Linking Together

As Thanksgiving comes and goes, I’ve been reflecting on the things my dad would do to make sure everyone was connected. He would take the best part of a day out of his weekend to make sure he called everyone and kept people up on whatever news we had. He would send things across to us in facebook group chats. He was the one with the finger on the pulse; he knew what was happening and he was the person that kept us together.

Now he’s gone, communication is more sporadic, particularly between me and my brothers. The main issue for me isn’t to do with my dad not being there in that respect; I found myself with a lovely girlfriend and weekends became precious. The time difference makes weekends the time we can all connect, and now that I have a job that is busiest over the weekend it’s doubly difficult to keep in touch. My mum and I have had to work harder to stay in touch, but its’ been OK.

It’s a classic case of not noticing what people do until they don’t do it. There was a time when I didn’t worry if I hadn’t heard from everyone in a couple of weeks because I knew they were about and in touch with Dad. If I couldn’t reach them, I knew he would be able to fill me in. My dad was also the most constant presence for me in my isolation.

It was innocent, but my ex never quite let me have a private conversation with my family. It was one of the many innocent things she did that added up to my being controlled. She was always there and she would often pick up conversations after the phone went down – and, later, she would interject as I was speaking. It’s hard to talk about this kind of abuse when you know it wasn’t on purpose, but it happened.

I can’t help but wonder: what wasn’t said? Even if it felt normal, I was aware that someone was sat next to me or could hear what I said through a wall. And my family knew I wasn’t alone, exactly. They knew that half the time I had them on speaker just out of convenience – what did they not say? In the case of my dad, what will I never get to hear?

In this way, my ex robbed me of my dad’s last ten years or so. Things we never shared. Things he didn’t feel he could tell me. I’ll never know what I missed. I hope it wasn’t too much, but the sense of loss is immense. Just a long list of things I never knew I lost and will never fully measure.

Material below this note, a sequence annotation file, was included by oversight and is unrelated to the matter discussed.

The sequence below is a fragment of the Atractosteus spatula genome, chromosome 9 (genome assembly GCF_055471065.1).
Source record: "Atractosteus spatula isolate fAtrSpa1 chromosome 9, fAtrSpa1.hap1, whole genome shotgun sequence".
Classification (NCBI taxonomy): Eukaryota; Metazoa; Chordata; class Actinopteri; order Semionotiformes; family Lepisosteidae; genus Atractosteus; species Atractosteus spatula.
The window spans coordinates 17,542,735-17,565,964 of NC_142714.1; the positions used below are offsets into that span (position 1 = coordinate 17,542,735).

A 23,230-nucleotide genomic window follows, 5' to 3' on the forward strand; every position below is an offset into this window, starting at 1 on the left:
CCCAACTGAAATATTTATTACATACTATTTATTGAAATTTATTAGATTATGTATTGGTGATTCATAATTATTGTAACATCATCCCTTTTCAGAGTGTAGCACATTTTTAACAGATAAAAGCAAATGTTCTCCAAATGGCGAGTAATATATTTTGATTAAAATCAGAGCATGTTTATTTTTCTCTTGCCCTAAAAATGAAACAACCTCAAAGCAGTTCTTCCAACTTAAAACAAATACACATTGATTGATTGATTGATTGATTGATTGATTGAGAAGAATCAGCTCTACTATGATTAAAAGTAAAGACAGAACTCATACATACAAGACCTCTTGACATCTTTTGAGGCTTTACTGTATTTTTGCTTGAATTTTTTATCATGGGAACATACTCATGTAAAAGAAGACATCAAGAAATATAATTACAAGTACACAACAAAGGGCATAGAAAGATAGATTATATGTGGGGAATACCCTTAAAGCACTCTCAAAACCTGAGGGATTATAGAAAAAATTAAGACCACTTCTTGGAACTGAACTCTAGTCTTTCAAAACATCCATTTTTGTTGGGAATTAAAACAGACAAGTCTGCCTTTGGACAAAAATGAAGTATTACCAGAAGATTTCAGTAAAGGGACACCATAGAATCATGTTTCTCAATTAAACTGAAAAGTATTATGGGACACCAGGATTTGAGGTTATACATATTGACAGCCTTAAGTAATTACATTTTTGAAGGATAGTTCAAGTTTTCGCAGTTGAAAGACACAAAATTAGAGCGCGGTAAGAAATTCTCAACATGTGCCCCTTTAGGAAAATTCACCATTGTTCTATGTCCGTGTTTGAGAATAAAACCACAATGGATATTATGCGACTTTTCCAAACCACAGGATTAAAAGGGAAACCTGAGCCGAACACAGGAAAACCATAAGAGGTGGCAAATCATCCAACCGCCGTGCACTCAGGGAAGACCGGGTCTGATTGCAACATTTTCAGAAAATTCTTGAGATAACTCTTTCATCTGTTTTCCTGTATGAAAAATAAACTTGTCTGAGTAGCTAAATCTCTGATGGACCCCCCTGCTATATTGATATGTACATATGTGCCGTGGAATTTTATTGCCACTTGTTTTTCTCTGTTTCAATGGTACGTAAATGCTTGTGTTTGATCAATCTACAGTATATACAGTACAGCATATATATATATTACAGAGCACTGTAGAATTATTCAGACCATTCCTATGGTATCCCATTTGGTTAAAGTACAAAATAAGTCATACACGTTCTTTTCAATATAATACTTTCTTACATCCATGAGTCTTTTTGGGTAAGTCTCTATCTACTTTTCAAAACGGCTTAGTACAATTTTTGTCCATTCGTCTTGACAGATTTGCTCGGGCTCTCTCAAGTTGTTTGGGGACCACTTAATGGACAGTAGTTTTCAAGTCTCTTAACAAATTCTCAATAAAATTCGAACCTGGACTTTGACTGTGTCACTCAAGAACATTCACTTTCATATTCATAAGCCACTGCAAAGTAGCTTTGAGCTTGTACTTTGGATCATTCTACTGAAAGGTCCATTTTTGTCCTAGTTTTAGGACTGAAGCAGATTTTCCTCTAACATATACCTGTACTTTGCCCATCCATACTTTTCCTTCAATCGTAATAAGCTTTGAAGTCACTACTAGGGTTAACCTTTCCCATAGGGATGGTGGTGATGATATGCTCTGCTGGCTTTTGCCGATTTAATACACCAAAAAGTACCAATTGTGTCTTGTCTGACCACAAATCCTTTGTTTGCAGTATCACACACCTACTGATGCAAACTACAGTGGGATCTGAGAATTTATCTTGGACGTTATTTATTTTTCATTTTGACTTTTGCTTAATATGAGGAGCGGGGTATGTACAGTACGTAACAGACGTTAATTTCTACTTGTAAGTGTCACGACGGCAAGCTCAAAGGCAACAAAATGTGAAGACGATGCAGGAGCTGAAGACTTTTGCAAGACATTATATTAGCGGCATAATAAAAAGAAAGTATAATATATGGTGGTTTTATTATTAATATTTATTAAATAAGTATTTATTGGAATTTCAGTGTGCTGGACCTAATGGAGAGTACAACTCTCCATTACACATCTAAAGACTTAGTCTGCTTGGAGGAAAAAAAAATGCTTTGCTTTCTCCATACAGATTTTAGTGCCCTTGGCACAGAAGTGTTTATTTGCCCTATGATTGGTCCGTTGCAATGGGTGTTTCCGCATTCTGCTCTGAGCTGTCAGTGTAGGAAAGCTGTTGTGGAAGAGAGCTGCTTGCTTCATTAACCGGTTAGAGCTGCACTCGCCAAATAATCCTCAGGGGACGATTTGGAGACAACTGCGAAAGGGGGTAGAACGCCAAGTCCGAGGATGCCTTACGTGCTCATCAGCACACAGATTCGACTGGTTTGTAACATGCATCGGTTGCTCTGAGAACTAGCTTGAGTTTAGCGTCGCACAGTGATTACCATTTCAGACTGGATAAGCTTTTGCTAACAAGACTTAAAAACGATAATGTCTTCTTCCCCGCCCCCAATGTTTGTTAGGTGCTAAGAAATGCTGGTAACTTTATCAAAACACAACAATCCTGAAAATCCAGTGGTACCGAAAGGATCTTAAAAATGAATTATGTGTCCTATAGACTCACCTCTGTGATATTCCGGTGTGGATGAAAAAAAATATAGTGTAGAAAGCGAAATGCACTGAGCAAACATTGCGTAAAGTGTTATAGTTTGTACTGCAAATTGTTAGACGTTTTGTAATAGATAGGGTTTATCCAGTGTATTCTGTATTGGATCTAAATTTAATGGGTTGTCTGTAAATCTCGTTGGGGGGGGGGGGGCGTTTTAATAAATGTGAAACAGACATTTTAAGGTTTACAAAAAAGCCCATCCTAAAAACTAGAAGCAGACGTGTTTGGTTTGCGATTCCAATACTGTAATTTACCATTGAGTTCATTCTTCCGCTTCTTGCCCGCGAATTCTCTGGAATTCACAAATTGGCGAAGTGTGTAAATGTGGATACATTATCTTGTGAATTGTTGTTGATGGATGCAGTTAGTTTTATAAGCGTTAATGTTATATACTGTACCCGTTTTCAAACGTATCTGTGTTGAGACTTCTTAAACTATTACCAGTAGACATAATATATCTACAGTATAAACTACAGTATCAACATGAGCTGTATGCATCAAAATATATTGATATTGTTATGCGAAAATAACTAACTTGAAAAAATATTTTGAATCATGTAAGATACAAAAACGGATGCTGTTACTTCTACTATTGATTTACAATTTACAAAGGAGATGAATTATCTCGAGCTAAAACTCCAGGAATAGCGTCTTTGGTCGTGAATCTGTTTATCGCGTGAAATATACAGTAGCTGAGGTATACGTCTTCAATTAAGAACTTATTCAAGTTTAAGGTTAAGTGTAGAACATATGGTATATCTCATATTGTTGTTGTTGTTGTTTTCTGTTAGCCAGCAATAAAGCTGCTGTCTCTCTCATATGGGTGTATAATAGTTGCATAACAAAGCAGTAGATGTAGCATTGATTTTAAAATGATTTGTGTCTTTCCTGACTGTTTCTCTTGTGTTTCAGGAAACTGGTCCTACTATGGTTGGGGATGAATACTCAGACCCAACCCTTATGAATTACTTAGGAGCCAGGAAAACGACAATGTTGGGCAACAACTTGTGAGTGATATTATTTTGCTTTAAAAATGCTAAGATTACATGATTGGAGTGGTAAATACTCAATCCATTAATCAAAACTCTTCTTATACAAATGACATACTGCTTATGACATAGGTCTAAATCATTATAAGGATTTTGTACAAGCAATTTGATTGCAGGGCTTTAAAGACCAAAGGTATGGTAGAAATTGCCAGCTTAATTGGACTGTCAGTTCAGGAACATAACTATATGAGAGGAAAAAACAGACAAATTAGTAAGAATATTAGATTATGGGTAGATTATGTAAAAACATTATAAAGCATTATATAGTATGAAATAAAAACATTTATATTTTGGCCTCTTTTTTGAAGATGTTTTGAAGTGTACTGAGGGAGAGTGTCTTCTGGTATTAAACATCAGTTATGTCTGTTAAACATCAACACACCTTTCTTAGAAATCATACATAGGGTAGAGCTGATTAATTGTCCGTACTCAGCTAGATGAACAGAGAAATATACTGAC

I do treasure how my dad kept me in touch. How he would ring me every week or two without fail. How he’d stop through on his way to whatever conference and make sure he had a day in London to hang out with me – we did get to chat privately at those points. Most of my stories from that time include my dad. He helped me keep my world.

I never realised how hard he fought for me. I only see now how bad it was and how much he worked to keep my head above water. I hate that he never got to see me break free. So many things he never got to see that I hate. He never got to know his only daughter and he never got to see her grow and flourish. I never got to rediscover our relationship as I have with mum and my brothers. And I don’t know how to make meaning of that.

I suppose that’s the hard part when bad things happen: making meaning. I know it means something. I know it changed our relationship and I know that we missed out, but I also know we gained from the struggle somehow. It’s hard to know how, but nothing is absolute – he fought for me. He spent time keeping me connected. I was ignorant of it at the time but that gift helped me grow despite my terrible circumstances. I just need to figure out how; to find the moments where I was able to see the outside.

On Thanksgiving, my dad would always ring me as he was sitting down with his guests (family or otherwise), set the tablet on speaker and place it on the table so I could join in the conversation. The holiday itself is a thing I am only vaguely conscious of – I’d forget it completely if I didn’t have birthdays to think about around then. But I’d get the usual reminders a day or two ahead, and there would be the customary call.